Nicholas Carr set out to explore how the ubiquity of text on the Internet is affecting our brains, after realizing that his increased Internet use may be affecting his ability to concentrate on reading long, detailed texts. His essay is published in the July/August issue of The Atlantic
“Over the past few years I’ve had an uncomfortable sense that someone, or something, has been tinkering with my brain,” he says. “The deep reading that use to come naturally has become a struggle.”
As the Internet becomes a universal conduit for most of the information that flows through our eyes and ears, it seems to be chipping away at our capacity for concentration and contemplation.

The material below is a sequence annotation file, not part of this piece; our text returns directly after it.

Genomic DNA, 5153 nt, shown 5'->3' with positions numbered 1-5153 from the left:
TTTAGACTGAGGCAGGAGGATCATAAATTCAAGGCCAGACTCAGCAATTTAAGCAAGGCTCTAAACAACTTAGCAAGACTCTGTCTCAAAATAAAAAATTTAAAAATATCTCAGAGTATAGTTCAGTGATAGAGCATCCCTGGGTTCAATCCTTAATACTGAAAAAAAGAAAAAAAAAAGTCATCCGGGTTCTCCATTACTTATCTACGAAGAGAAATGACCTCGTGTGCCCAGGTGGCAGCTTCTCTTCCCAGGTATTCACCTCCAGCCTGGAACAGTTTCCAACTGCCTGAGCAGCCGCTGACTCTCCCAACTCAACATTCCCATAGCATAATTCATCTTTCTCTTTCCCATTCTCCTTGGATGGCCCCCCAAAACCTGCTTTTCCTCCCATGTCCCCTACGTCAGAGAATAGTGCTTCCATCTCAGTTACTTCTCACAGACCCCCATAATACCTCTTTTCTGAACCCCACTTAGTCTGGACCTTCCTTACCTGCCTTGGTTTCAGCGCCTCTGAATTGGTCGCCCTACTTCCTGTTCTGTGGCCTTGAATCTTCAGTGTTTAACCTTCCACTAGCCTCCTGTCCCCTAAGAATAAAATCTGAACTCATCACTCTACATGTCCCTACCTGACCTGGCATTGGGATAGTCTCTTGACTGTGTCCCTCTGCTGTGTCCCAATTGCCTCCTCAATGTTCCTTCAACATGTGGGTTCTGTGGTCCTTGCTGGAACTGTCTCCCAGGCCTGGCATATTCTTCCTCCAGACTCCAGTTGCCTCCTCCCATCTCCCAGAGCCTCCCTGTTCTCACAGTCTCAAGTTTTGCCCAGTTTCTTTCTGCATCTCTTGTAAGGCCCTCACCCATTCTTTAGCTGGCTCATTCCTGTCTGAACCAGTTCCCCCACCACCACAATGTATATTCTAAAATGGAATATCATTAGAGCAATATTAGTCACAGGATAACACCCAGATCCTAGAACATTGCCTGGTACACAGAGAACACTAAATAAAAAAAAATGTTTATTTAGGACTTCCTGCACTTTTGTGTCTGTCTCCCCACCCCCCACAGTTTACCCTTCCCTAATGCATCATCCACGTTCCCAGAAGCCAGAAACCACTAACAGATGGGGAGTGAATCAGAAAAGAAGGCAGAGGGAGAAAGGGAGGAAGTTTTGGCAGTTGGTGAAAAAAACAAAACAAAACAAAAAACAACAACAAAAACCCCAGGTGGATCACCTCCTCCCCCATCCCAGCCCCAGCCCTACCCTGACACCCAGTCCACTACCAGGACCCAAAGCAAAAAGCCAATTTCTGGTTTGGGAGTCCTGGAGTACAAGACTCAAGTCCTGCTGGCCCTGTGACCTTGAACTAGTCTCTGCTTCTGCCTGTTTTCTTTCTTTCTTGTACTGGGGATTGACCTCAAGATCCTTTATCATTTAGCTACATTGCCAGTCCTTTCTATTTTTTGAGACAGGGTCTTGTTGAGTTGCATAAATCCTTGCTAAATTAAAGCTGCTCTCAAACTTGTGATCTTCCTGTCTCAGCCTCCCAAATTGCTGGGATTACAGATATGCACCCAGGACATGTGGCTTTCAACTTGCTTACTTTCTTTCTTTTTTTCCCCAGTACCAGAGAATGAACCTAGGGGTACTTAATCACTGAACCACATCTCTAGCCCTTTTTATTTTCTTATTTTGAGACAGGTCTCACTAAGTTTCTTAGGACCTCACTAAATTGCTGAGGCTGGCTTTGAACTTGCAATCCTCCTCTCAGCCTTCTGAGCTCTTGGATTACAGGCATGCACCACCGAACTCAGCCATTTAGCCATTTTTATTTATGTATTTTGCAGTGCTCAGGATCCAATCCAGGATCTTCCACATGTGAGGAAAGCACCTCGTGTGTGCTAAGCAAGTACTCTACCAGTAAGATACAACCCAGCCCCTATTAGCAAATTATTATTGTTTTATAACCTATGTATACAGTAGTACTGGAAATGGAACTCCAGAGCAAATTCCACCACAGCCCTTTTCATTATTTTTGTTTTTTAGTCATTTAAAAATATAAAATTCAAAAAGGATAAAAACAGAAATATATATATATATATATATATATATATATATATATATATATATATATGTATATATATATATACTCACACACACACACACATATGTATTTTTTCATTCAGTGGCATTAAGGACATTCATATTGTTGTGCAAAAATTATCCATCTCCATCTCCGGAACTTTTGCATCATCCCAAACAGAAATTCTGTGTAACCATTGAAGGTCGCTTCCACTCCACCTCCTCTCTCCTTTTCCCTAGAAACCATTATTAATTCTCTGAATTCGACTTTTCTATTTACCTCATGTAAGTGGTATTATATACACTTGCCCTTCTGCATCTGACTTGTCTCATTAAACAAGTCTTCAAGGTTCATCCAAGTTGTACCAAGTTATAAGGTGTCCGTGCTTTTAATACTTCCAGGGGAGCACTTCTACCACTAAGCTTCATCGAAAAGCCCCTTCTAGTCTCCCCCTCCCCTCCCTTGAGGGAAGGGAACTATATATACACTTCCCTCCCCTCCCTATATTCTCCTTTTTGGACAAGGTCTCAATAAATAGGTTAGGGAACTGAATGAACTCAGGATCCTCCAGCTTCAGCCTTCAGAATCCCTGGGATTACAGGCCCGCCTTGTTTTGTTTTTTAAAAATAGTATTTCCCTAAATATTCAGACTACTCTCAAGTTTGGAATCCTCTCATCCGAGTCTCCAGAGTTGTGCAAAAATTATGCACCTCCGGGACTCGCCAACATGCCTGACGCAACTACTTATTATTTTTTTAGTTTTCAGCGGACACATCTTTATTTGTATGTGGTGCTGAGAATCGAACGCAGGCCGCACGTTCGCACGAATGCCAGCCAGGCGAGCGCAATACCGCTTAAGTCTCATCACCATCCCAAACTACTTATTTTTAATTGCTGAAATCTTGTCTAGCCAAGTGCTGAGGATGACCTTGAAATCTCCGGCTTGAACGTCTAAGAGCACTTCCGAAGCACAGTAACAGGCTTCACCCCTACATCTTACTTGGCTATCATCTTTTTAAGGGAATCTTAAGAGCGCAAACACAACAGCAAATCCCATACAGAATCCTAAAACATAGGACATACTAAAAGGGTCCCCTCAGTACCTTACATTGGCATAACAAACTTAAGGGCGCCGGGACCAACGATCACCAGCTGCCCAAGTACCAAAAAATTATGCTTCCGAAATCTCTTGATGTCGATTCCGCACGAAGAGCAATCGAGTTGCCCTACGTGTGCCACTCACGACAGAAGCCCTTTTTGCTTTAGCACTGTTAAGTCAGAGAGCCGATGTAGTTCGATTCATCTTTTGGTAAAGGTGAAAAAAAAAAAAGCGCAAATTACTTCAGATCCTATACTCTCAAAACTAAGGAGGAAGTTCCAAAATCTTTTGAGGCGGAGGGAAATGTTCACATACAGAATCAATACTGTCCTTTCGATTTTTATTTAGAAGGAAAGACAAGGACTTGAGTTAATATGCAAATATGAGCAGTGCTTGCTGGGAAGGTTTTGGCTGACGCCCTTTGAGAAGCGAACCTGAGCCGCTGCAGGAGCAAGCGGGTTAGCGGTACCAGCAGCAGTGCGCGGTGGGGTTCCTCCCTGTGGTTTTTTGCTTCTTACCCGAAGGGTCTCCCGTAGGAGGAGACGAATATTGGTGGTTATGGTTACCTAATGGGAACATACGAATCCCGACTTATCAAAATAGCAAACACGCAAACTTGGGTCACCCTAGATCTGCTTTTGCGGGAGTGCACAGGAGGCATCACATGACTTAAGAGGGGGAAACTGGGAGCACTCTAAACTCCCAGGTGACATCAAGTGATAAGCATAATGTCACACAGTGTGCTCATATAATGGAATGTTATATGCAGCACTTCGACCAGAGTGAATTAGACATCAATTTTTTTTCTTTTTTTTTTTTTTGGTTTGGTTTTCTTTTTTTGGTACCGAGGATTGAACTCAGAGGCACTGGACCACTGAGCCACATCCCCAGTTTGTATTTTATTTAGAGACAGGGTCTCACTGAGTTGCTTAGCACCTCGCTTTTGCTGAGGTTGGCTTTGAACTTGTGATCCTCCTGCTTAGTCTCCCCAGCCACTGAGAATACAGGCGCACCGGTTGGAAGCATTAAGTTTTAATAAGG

While we still await the long-term neurological and psychological experiments that will provide a definitive picture of how Internet use affects cognition, a recently published study of online research habits, conducted by scholars from University College London, suggests that we may well be in the midst of a sea change in the way we read and think.
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